Eagle Glassheim’s deft essay, adapted from his 2005 monograph on the same topic, asks why Bohemian nobles were attracted to fascism, and finds the answer in the Bohemian nobility’s “ambivalent, selective embrace of modernism” (p. 28)--an acceptance of capitalism paired with a distaste for modern cultural trends and political ideas, which left them uneasy with parliamentary democracy’s compromises and majority rule. In the 1930s, noble polemicists critiqued the modern state as all-encompassing, and contrasted it with a nostalgic image of the feudal order which had granted its estates autonomy. In order to remake what they saw as the new era’s moral and political failings, Glassheim argues, they called for an authoritarian, noble-dominated “democracy of estates” (pp. 36-38).
Melissa Feinberg’s chapter presents gender as a test of the First Republic’s dedication to the democratic values it claimed to embody. It was surprisingly easy, she reports, for Czech politicians to decide to grant women the vote. But granting women equality in other realms of life--in education, for example, or citizenship law with regard to marriage, or employment practices--proved much harder. The general constitutional support for women’s rights did not translate directly into policy; each old law had to be changed individually. Debates over these laws revealed that Czech elites still believed that “[a]t home, the Czech nation was a family, not a collection of individual citizens” (p. 56). Women’s issues were usually resolved in traditionalist ways, reinforcing the paterfamilias’s power and reifying the role of the mother as caregiver. Family was the ultimate source of Czech national identity and therefore occupied special territory outside the liberal ideals which underlay Czech democracy, Feinberg concludes. The author does not address a further, seemingly related inequality--Czech treatment of the non-“Czechoslovak” nationalities--but this perceptive piece, drawing on her 2006 book, still levels an important critique.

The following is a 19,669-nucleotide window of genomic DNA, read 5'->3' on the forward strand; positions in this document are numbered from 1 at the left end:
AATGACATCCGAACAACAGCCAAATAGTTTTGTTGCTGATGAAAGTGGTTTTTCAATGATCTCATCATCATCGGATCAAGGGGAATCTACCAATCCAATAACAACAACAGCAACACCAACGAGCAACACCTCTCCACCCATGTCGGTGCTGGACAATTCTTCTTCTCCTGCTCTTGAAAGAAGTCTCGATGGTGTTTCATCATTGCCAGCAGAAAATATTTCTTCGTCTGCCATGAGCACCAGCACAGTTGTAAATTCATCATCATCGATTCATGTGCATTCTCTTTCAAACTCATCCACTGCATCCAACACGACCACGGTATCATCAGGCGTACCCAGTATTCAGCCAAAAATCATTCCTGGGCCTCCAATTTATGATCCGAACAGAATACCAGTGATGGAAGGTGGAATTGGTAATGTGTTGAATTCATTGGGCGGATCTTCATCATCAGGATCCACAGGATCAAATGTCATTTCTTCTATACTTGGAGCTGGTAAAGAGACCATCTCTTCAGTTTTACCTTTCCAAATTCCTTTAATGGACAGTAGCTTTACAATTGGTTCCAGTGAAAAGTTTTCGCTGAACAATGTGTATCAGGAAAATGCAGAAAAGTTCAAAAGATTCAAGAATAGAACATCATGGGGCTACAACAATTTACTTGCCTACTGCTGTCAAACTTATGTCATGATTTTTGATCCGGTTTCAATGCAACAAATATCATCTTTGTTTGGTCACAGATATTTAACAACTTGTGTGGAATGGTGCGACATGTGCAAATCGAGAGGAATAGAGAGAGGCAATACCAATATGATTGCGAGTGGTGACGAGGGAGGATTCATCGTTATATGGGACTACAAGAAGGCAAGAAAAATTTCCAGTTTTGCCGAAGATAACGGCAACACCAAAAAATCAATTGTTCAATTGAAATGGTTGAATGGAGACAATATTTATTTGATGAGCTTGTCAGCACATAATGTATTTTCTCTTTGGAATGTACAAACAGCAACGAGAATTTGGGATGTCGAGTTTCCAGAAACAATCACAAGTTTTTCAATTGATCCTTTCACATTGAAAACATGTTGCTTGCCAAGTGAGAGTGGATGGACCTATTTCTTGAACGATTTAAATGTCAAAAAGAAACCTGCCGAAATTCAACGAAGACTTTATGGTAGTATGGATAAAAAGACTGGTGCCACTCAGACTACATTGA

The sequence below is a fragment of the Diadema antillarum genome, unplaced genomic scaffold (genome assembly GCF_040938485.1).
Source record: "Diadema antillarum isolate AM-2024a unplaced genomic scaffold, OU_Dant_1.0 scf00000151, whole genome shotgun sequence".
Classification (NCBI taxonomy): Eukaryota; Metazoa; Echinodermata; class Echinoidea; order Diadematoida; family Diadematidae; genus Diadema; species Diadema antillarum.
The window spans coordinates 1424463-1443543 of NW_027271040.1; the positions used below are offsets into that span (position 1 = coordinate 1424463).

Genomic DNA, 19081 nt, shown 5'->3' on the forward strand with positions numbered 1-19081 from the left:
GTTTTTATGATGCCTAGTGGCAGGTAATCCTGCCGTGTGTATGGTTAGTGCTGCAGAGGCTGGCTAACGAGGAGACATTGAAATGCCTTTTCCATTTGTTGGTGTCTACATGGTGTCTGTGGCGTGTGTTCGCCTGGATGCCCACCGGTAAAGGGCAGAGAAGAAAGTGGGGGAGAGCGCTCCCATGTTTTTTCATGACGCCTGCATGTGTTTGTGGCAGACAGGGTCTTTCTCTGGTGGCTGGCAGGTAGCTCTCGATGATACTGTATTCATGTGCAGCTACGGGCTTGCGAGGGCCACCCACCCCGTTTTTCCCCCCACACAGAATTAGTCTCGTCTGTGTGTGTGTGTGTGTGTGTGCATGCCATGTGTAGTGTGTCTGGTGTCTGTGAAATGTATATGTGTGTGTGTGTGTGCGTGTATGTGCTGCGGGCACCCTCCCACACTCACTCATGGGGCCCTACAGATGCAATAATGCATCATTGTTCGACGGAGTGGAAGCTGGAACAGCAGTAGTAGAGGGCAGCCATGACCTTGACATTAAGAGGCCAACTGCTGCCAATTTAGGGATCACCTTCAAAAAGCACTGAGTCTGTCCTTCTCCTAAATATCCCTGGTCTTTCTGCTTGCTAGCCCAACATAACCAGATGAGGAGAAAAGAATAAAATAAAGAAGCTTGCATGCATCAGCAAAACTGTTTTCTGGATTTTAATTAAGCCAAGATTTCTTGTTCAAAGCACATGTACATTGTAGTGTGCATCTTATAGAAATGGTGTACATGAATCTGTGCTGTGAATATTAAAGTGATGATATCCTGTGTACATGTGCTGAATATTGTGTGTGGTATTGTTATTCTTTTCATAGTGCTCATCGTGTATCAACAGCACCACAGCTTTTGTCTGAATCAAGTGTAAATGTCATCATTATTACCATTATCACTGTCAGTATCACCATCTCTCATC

In his essay on the interwar writings by Czech veterans of the First World War, Robert Pynsent notes that “Czech legionary literature suffers from an excess of fat.” His “attempt at a lipid count” (p. 88) is a lively treatment of the works of Rudolf Medek and Josef Kopta, two central Legionnaire authors. (Pynsent grants Kopta grudging respect by deeming him one of the “least trivial” Legionnaire writers [p. 63]; Medek receives no such praise.) Pynsent’s incisive, observant piece mainly examines themes and myths within Legionnaire literature, particularly of the Legionnaires themselves as liberators and models for a constructive Czechoslovak morality, despite the violence of their imagery. Unsurprisingly, this literature echoes standard Czech nationalist tropes: Legionnaires were modern-day Taborites, redeeming the defeat of White Mountain in 1620; their homeland was an “island” of civilized rationality in contrast to the Bolshevik chaos. Yet antisemitism pervaded the pages of Legionnaire literature, and, Pynsent argues, is integral to its violent representations of Czechness. Medek depicts Jews as greedy, devious, physically bizarre (grossly obese or extremely thin), nocturnal, and filthy. The Czech cultural elite did not read Medek; nonetheless he confirmed “a prejudice in a large proportion of his semi-educated readership.... The fact that Medek’s writing had little influence on the Czechoslovak elite does not make it salubrious. One must be grateful that he was such an incompetent writer” (p. 87). This reader is grateful that Pynsent is more than competent himself.